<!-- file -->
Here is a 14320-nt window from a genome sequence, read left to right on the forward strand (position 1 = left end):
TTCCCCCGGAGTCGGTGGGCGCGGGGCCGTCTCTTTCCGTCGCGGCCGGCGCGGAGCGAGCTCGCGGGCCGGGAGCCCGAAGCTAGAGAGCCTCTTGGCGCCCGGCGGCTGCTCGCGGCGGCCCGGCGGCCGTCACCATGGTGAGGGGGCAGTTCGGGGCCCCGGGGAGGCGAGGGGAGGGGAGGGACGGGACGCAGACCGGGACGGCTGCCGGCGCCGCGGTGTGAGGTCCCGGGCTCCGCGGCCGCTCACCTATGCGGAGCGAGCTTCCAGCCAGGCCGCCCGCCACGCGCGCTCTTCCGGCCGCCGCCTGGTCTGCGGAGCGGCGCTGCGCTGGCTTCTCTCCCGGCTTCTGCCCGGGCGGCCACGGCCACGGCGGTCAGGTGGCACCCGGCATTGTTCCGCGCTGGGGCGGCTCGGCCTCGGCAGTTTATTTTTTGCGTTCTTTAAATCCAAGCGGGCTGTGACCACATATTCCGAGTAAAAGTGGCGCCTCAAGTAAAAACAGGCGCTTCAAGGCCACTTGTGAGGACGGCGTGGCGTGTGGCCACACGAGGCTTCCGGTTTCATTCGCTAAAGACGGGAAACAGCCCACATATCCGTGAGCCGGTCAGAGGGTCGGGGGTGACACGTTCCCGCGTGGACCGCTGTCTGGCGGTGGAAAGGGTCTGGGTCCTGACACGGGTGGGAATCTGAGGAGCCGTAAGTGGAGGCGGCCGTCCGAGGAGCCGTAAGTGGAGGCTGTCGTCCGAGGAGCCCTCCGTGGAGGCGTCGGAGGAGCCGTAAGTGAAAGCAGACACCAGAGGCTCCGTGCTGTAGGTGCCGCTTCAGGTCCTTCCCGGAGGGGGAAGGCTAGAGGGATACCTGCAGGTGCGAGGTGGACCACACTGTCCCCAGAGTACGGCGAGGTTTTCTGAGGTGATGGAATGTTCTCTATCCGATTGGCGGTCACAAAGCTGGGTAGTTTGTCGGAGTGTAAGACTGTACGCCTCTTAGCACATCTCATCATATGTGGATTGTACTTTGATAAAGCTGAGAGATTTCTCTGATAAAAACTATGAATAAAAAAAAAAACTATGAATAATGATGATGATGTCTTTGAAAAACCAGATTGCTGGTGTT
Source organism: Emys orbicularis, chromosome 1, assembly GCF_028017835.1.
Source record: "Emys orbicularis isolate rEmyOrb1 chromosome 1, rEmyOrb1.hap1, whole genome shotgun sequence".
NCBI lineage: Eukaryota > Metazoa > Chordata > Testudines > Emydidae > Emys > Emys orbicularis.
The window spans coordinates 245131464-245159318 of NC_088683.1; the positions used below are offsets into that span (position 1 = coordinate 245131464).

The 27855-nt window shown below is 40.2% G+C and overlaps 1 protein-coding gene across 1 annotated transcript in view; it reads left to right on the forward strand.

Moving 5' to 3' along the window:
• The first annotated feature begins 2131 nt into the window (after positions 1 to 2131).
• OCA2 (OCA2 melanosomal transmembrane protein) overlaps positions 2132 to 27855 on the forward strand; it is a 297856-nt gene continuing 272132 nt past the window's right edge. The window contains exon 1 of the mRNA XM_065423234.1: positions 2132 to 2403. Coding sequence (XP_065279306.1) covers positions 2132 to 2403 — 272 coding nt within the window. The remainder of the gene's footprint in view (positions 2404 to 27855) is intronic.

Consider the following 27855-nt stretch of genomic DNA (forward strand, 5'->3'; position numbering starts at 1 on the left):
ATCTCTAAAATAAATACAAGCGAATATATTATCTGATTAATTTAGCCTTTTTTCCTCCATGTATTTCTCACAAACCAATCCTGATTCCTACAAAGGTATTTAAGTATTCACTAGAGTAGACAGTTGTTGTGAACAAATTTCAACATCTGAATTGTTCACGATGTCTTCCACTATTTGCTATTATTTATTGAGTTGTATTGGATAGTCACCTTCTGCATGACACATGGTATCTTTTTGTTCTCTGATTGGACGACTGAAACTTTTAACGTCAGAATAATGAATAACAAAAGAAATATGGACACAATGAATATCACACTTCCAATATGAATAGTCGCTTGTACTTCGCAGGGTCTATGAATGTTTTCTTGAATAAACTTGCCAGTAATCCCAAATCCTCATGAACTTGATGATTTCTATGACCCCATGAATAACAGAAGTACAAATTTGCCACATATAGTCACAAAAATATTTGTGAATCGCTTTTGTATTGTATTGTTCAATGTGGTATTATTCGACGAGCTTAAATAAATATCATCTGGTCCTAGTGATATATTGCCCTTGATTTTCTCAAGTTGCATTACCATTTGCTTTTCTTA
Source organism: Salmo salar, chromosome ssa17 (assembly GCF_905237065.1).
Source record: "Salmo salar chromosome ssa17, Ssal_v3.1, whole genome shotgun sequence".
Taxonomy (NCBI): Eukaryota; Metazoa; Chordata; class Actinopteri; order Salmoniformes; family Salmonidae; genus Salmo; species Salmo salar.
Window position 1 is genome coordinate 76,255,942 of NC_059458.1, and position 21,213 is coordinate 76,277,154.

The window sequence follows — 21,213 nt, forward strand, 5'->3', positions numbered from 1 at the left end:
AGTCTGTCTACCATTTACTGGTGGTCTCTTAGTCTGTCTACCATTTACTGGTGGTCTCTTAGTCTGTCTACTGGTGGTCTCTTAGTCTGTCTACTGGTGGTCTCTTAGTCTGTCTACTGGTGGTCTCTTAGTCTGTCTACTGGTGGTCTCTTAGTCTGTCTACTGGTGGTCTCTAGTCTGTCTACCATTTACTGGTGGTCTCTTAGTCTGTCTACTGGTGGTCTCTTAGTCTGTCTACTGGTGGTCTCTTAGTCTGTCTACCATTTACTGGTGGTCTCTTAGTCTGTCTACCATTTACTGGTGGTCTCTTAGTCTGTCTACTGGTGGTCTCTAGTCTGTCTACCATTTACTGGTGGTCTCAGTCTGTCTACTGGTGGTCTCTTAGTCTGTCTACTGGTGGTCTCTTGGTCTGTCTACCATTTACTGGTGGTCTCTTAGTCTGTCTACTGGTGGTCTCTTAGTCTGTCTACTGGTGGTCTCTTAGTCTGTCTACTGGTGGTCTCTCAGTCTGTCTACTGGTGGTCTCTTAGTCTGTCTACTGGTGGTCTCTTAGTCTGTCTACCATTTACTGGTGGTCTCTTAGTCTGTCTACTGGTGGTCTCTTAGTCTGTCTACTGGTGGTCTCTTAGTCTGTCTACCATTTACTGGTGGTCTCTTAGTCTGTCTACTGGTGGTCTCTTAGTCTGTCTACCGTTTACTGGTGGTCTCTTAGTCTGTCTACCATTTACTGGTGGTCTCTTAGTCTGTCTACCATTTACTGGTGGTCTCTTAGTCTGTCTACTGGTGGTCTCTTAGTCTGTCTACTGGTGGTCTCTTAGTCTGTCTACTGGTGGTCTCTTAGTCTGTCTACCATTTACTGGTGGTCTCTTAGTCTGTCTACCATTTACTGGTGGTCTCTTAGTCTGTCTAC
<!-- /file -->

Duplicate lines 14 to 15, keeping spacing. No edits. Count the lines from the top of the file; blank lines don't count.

Source record: "Salmo salar chromosome ssa17, Ssal_v3.1, whole genome shotgun sequence".
Taxonomy (NCBI): Eukaryota; Metazoa; Chordata; class Actinopteri; order Salmoniformes; family Salmonidae; genus Salmo; species Salmo salar.